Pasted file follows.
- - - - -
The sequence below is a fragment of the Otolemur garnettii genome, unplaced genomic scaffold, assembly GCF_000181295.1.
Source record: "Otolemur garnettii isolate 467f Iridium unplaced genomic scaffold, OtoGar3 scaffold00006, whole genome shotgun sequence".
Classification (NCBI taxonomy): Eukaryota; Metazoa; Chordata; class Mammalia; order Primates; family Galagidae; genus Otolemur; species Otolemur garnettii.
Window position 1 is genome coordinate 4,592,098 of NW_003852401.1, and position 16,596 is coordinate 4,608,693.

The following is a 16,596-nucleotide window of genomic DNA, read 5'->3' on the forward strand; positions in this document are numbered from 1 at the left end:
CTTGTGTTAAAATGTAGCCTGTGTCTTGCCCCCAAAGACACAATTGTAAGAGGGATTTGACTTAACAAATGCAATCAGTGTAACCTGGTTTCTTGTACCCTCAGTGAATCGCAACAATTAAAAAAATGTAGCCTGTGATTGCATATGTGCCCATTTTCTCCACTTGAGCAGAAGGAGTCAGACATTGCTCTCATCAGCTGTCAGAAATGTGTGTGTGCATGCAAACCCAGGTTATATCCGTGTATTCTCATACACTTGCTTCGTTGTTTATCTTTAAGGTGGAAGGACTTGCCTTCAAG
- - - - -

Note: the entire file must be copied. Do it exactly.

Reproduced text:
The sequence below is a fragment of the Otolemur garnettii genome, unplaced genomic scaffold, assembly GCF_000181295.1.
Source record: "Otolemur garnettii isolate 467f Iridium unplaced genomic scaffold, OtoGar3 scaffold00006, whole genome shotgun sequence".
Classification (NCBI taxonomy): Eukaryota; Metazoa; Chordata; class Mammalia; order Primates; family Galagidae; genus Otolemur; species Otolemur garnettii.
Window position 1 is genome coordinate 4,592,098 of NW_003852401.1, and position 16,596 is coordinate 4,608,693.

The following is a 16,596-nucleotide window of genomic DNA, read 5'->3' on the forward strand; positions in this document are numbered from 1 at the left end:
CTTGTGTTAAAATGTAGCCTGTGTCTTGCCCCCAAAGACACAATTGTAAGAGGGATTTGACTTAACAAATGCAATCAGTGTAACCTGGTTTCTTGTACCCTCAGTGAATCGCAACAATTAAAAAAATGTAGCCTGTGATTGCATATGTGCCCATTTTCTCCACTTGAGCAGAAGGAGTCAGACATTGCTCTCATCAGCTGTCAGAAATGTGTGTGTGCATGCAAACCCAGGTTATATCCGTGTATTCTCATACACTTGCTTCGTTGTTTATCTTTAAGGTGGAAGGACTTGCCTTCAAG